COMMENTS ABOUT SPECIFIC AREAS

Spiderweb/ Senda Nueva Park

  • (Sept 10) Consider benches that face the channel from top of bank (see plan).
  • (Sept 10) Consider grasses and native planting on either side of lamp posts, balance planting to the west
  • (Sept 10) See hedgerow planting at West Davis Ponds for ideas on native planting.
  • (Sept 10) See Honeybee Haven for ideas on pollinator planting.
  • (Sept 10)  Take out grass, replace with kids exploration area between playground and bike trail (see plan).
  • (Sept 10)  Determine maintenance responsibilities and make sure they do not increase.
  • (Sept 10)  Make “chairs” or “bench” with no back so parents can turn around to see kids playing.
  • (Sept 10)  Include informal paths thru native plantings.
  • (Sept 10)  Desire for clump grasses, such as deergrass, along the bike path leading from channel to park.
  • (Sept 10) Move proposed flowers toward west rather than stopping at the light post.
  • (Sept 10) More plantings along top of bank, headed East.
  • (Sept 10)  Make the interpretation signs interchangeable from year to year.
  • (Sept 10)  Have smart-phone scan points so people can go to website to learn more about current goings-on in the channel.
  • (Sept 10)  Perhaps children’s tiles (like Rainbow City Park).
  • (Sept 10)  Design terraces for children to climb on.
  • (Sept 10)  Perhaps use terraces as plant communities demonstration.
  • (Sept 10) Re-enforce walkways down into channel.
  • (Aug 19) Put a kid’s education and play area at Spider Web Park
  • (Aug 19) Spiderweb Park and Pocket Park could use more places for folks to sit, talk, view
  • (Jan 15) The current spiderweb park equipment is excellent and well used. Let’s think add rather than remove and add.
  • (Jan 15) Butterfly garden at senda Nueva park. - Good idea. -Put it on the little hill. -Keep existing play structure--they are some of the most popular in Davis.

Pocket Park/ Bird Entry Park

  • (Oct 23) Remove turf at the established oaks at Pocket Park. 
  • (Sept 14) Need benches facing west for the sunset.
  • (Sept 14) Keep any view platform simple, better for multiple uses.
  • (Sept 14)  Bird houses good idea.
  • (Sept 14)  Spiffy up bird overhang, repaint.
  • (Sept 14)  Gate in fence = great idea.
  • (Sept 14)  Paving-More interesting natural materials like flagstone (not concrete).                                     Seats-Wood or boulders w/ flat top.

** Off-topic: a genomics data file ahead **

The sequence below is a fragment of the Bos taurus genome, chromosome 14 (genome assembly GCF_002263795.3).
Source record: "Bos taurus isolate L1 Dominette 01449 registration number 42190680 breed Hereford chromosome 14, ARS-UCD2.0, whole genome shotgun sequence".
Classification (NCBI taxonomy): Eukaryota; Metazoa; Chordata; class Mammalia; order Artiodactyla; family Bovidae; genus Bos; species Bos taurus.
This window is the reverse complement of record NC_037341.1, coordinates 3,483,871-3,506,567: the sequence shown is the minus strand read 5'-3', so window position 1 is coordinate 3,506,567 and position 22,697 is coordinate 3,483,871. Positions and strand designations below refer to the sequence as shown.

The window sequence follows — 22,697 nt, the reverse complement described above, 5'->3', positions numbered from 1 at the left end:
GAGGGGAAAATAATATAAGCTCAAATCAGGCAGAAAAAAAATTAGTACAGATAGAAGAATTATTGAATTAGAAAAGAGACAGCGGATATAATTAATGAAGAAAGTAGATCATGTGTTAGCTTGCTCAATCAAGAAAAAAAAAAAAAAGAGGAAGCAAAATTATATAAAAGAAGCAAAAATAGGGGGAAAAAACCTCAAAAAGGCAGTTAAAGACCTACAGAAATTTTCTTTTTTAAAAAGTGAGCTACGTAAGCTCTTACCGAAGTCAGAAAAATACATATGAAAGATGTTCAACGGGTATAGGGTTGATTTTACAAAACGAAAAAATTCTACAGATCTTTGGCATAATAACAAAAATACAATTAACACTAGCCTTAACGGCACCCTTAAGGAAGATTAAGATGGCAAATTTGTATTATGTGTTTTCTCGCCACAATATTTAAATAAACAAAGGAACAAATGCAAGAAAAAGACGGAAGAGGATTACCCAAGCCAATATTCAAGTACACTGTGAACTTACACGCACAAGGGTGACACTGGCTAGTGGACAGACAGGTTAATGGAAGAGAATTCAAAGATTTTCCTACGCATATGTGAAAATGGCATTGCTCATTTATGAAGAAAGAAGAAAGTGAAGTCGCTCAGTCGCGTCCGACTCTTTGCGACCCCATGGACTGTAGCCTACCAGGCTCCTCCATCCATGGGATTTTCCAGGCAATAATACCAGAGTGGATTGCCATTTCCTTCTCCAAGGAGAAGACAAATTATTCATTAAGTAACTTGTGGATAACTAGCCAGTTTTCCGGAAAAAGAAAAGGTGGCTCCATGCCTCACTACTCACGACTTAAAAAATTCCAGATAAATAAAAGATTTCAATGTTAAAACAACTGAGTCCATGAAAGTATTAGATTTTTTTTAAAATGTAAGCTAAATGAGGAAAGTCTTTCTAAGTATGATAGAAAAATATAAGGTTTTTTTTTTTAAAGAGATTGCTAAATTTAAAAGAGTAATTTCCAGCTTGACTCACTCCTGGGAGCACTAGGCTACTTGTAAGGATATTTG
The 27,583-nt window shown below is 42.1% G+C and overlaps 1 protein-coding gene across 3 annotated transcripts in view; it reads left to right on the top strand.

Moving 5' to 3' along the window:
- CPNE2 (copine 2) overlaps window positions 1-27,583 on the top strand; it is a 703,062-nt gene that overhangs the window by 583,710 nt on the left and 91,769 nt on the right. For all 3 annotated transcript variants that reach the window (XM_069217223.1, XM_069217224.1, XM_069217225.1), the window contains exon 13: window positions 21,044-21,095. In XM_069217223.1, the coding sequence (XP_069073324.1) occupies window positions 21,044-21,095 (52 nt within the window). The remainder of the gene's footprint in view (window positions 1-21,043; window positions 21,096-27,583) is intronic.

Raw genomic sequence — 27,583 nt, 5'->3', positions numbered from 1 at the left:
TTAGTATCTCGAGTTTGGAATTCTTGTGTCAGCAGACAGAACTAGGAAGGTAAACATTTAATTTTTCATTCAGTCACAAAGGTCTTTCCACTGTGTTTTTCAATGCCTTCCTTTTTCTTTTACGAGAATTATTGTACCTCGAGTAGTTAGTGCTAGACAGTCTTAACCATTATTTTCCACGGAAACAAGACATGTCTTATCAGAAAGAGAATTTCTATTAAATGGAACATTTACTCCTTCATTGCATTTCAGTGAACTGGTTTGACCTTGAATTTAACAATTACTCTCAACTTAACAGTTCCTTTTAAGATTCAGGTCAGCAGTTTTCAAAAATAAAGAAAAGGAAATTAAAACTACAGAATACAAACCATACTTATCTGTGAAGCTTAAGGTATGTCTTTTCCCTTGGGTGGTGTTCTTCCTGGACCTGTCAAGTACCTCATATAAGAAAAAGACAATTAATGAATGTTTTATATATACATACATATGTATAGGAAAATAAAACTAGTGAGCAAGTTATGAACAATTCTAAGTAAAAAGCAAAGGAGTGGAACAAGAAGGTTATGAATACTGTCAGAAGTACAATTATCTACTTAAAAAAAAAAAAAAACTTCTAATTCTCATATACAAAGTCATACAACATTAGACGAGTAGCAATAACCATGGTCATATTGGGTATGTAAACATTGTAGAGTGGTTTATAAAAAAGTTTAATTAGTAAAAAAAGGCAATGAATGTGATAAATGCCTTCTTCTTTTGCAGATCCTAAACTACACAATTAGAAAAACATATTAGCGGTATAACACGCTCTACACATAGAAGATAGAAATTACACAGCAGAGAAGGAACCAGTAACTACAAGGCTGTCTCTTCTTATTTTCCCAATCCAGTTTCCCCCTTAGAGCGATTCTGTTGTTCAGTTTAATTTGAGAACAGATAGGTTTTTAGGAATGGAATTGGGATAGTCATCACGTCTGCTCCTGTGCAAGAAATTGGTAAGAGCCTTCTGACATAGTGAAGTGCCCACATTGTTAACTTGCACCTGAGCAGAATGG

• (Sept 14)  Flag stone better than concrete – more natural and adjustable.
  • (Sept 14)  Make sure interpretive signs don’t block the view when people are seated.
  • (Sept 14) Good place to make a connection to farmland issues, species that depend on ag. (ie: Swainson’s Hawk).
  • (Sept 14)  Plant list: Salvias, Zauschnerias, Asters, Desert Lavenders, Malvas.
  • (Sept 14)  Remove as much fence as possible, pull back where it must be kept, chain link = ugly.
  • Sept 14)  Wood fence far more attractive.
  • (Sept 14) Add a couple of Buddlejas (Butterfly Bush) and maybe butterflies are happy.\
  • (Sept 14) Plant small shade trees south-west of existing bench on bike trail (Redbud, Dogwood, Toyon).
  • (Sept 14) Expand native planting to the western HealthBeat station instead of leaving turf as is (see plan).
  • (Sept 14) Balance native planting on the eastern top of channel slope with that on west side (see plan).
  • (Sept 14) Keep areas “natural” looking- flagstone, timber, etc.
  • (Sept 14) Existing bench needs shade- add trees between bike path & gazebo 
  • (Sept 14) Remove as much grass as possible:
    • Remove grass on knolls, especially where there is diseased turf, and replace with native shrubs and perenn
    • Leave enough grass in the flat section to play on
  • (Sept 14) OK to add a break in the fence at the southern end of Section 4, leading north from the proposed interpretive area, but don’t place it in obvious view from Anderson Rd.
  • (Sept 14) Preferred plants: Salvias, Asters, CA Fuchsia, etc.
  • (Aug 19) Put a gate at Bird Entry Park so people can access top of bench (x4)
  • (Aug 19) Spiderweb Park and Pocket Park could use more places for folks to sit, talk, view
  • (Aug 19) Turf at Bird Entry Park is not very usable (x2)
  • (Feb 10) Some like the idea of having a bench near Pocket/ Bird Entry Park, especially if there is shade.
  • (Feb 10) If planting is to occur near Pocket/ Bird Entry Park, do it next to the seating area, but leave the areas as is.
  • (Feb 10) If the fence near Pocket/ Bird Entry Park were replaced with a split rail, some feel that’s equivalent to not having a fence at all.
  • (Jan 15) “Bird Entry Park”--The current seating area covered by roses is terrible. I’ve never seen anyone use it. The structure should definitely be removed. I don’t know what could replace it. Maybe a native bee garden would be cool.

Coast Range Views

  • (Sept 14) Love the idea of a parallel nature trail – like North Star.
  • (Sept 14) Little nature trail is nice touch.
  • (Sept 14) Access to top of bank needed near Bird Entry Park.
  • (Sept 14) No trail of decomposed granite through the eucalyptus. Keep it wild. Less is more.
  • (Sept 14) No parallel path
  • o   Eucs are too dangerous to users
  • o   Path would not be observable from streets
  • o   Neighbors disturbed in the evening
  • (Sept 14) Love the ideas of alcoves off-trail at the ends of streets.
  • (Sept 14) “cut outs” at points along Section 4 would seem to be incompatible with a trail through the eucalyptus along the channel length, unless the cut-outs also had access to the upper area.